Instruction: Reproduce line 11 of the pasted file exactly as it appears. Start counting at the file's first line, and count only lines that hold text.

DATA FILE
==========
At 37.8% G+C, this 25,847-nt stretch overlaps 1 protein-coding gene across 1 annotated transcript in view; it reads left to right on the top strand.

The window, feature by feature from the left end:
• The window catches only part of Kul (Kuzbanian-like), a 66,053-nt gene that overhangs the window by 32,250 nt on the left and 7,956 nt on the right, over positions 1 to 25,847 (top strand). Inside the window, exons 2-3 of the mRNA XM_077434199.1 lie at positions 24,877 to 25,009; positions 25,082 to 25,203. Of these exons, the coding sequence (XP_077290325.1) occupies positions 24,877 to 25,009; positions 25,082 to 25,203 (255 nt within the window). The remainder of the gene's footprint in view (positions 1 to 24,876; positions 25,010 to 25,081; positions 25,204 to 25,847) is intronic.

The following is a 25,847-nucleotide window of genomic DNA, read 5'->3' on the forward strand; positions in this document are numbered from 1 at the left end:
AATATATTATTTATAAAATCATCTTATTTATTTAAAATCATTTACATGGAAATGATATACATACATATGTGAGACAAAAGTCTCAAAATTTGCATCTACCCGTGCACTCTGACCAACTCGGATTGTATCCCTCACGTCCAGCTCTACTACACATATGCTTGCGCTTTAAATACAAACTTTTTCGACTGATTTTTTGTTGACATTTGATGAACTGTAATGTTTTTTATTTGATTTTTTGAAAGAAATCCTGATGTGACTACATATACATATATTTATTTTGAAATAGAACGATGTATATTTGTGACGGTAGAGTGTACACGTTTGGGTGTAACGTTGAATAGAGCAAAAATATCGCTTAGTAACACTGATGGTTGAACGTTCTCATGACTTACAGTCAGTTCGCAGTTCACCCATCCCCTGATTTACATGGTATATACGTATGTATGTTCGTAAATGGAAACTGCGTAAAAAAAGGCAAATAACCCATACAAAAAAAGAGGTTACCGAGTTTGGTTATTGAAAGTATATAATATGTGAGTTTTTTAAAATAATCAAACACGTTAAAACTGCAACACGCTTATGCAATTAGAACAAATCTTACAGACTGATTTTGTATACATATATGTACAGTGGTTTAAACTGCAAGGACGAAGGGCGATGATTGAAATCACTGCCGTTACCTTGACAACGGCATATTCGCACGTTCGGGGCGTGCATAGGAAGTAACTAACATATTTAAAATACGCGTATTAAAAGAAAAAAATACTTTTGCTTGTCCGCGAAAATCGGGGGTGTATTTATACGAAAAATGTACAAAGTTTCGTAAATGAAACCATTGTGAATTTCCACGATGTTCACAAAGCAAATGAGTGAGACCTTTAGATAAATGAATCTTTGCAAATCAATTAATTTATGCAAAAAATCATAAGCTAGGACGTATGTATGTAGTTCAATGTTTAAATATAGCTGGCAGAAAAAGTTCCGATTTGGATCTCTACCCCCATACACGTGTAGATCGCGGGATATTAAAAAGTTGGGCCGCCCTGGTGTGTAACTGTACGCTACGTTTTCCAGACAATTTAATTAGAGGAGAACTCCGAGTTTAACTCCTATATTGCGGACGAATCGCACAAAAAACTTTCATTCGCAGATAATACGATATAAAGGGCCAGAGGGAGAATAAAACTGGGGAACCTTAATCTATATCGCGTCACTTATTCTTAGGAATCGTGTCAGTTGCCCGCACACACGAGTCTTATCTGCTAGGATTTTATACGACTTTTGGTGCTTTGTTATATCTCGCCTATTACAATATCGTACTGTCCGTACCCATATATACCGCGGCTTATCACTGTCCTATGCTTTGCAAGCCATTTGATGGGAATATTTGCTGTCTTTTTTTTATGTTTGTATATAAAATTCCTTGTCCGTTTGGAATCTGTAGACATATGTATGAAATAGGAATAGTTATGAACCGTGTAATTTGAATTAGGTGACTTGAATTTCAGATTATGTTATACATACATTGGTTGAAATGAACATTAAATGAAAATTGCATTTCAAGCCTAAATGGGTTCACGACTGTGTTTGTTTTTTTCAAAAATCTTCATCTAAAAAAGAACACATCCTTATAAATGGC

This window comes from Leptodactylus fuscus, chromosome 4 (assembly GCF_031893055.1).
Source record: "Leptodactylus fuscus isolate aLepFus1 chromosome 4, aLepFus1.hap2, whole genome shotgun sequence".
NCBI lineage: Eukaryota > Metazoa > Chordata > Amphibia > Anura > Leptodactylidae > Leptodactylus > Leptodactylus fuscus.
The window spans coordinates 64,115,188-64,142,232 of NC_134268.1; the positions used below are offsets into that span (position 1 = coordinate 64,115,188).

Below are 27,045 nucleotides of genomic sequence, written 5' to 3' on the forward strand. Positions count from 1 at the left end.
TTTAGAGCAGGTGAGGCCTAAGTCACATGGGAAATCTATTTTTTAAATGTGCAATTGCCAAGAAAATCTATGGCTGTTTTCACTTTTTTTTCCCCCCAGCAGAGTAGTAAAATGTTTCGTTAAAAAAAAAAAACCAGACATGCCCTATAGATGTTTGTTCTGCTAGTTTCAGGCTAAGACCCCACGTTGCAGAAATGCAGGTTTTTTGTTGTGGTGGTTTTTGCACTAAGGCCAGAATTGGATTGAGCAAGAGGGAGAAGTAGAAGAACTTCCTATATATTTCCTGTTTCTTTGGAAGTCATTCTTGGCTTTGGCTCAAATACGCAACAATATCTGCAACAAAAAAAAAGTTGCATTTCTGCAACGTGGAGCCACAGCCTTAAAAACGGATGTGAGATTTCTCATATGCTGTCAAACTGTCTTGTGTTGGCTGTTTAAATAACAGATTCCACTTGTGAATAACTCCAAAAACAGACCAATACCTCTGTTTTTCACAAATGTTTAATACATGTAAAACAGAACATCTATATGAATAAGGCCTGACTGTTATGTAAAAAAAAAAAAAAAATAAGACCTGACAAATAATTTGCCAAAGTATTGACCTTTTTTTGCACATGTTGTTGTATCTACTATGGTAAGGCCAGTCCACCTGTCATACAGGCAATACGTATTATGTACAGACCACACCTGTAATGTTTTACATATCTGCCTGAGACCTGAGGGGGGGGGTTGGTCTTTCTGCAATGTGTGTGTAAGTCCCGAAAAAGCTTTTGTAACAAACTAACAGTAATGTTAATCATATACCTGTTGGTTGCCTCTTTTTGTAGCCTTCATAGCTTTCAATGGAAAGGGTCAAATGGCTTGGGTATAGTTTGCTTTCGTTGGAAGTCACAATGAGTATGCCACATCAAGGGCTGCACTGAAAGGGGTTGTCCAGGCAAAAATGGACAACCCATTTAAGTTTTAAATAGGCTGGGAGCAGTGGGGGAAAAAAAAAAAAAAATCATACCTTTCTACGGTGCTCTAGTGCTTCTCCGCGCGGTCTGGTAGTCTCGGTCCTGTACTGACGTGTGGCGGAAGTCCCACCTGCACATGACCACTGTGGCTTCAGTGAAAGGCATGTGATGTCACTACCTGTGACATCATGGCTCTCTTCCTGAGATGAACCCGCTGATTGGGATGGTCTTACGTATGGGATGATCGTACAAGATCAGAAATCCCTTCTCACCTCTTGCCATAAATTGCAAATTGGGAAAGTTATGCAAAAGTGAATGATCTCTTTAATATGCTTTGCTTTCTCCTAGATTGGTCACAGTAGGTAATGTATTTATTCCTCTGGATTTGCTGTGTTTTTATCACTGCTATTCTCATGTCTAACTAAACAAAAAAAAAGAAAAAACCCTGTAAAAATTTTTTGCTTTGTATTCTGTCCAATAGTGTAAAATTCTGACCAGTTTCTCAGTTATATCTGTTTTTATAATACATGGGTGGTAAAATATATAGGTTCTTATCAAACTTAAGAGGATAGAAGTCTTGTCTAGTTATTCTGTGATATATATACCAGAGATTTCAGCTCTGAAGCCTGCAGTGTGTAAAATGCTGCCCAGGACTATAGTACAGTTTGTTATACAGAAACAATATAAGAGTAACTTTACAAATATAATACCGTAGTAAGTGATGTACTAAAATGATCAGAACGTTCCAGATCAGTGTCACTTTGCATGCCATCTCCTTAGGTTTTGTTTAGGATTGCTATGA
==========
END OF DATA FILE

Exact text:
TTTAGAGCAGGTGAGGCCTAAGTCACATGGGAAATCTATTTTTTAAATGTGCAATTGCCAAGAAAATCTATGGCTGTTTTCACTTTTTTTTCCCCCCAGCAGAGTAGTAAAATGTTTCGTTAAAAAAAAAAAACCAGACATGCCCTATAGATGTTTGTTCTGCTAGTTTCAGGCTAAGACCCCACGTTGCAGAAATGCAGGTTTTTTGTTGTGGTGGTTTTTGCACTAAGGCCAGAATTGGATTGAGCAAGAGGGAGAAGTAGAAGAACTTCCTATATATTTCCTGTTTCTTTGGAAGTCATTCTTGGCTTTGGCTCAAATACGCAACAATATCTGCAACAAAAAAAAAGTTGCATTTCTGCAACGTGGAGCCACAGCCTTAAAAACGGATGTGAGATTTCTCATATGCTGTCAAACTGTCTTGTGTTGGCTGTTTAAATAACAGATTCCACTTGTGAATAACTCCAAAAACAGACCAATACCTCTGTTTTTCACAAATGTTTAATACATGTAAAACAGAACATCTATATGAATAAGGCCTGACTGTTATGTAAAAAAAAAAAAAAAATAAGACCTGACAAATAATTTGCCAAAGTATTGACCTTTTTTTGCACATGTTGTTGTATCTACTATGGTAAGGCCAGTCCACCTGTCATACAGGCAATACGTATTATGTACAGACCACACCTGTAATGTTTTACATATCTGCCTGAGACCTGAGGGGGGGGGTTGGTCTTTCTGCAATGTGTGTGTAAGTCCCGAAAAAGCTTTTGTAACAAACTAACAGTAATGTTAATCATATACCTGTTGGTTGCCTCTTTTTGTAGCCTTCATAGCTTTCAATGGAAAGGGTCAAATGGCTTGGGTATAGTTTGCTTTCGTTGGAAGTCACAATGAGTATGCCACATCAAGGGCTGCACTGAAAGGGGTTGTCCAGGCAAAAATGGACAACCCATTTAAGTTTTAAATAGGCTGGGAGCAGTGGGGGAAAAAAAAAAAAAAATCATACCTTTCTACGGTGCTCTAGTGCTTCTCCGCGCGGTCTGGTAGTCTCGGTCCTGTACTGACGTGTGGCGGAAGTCCCACCTGCACATGACCACTGTGGCTTCAGTGAAAGGCATGTGATGTCACTACCTGTGACATCATGGCTCTCTTCCTGAGATGAACCCGCTGATTGGGATGGTCTTACGTATGGGATGATCGTACAAGATCAGAAATCCCTTCTCACCTCTTGCCATAAATTGCAAATTGGGAAAGTTATGCAAAAGTGAATGATCTCTTTAATATGCTTTGCTTTCTCCTAGATTGGTCACAGTAGGTAATGTATTTATTCCTCTGGATTTGCTGTGTTTTTATCACTGCTATTCTCATGTCTAACTAAACAAAAAAAAAGAAAAAACCCTGTAAAAATTTTTTGCTTTGTATTCTGTCCAATAGTGTAAAATTCTGACCAGTTTCTCAGTTATATCTGTTTTTATAATACATGGGTGGTAAAATATATAGGTTCTTATCAAACTTAAGAGGATAGAAGTCTTGTCTAGTTATTCTGTGATATATATACCAGAGATTTCAGCTCTGAAGCCTGCAGTGTGTAAAATGCTGCCCAGGACTATAGTACAGTTTGTTATACAGAAACAATATAAGAGTAACTTTACAAATATAATACCGTAGTAAGTGATGTACTAAAATGATCAGAACGTTCCAGATCAGTGTCACTTTGCATGCCATCTCCTTAGGTTTTGTTTAGGATTGCTATGA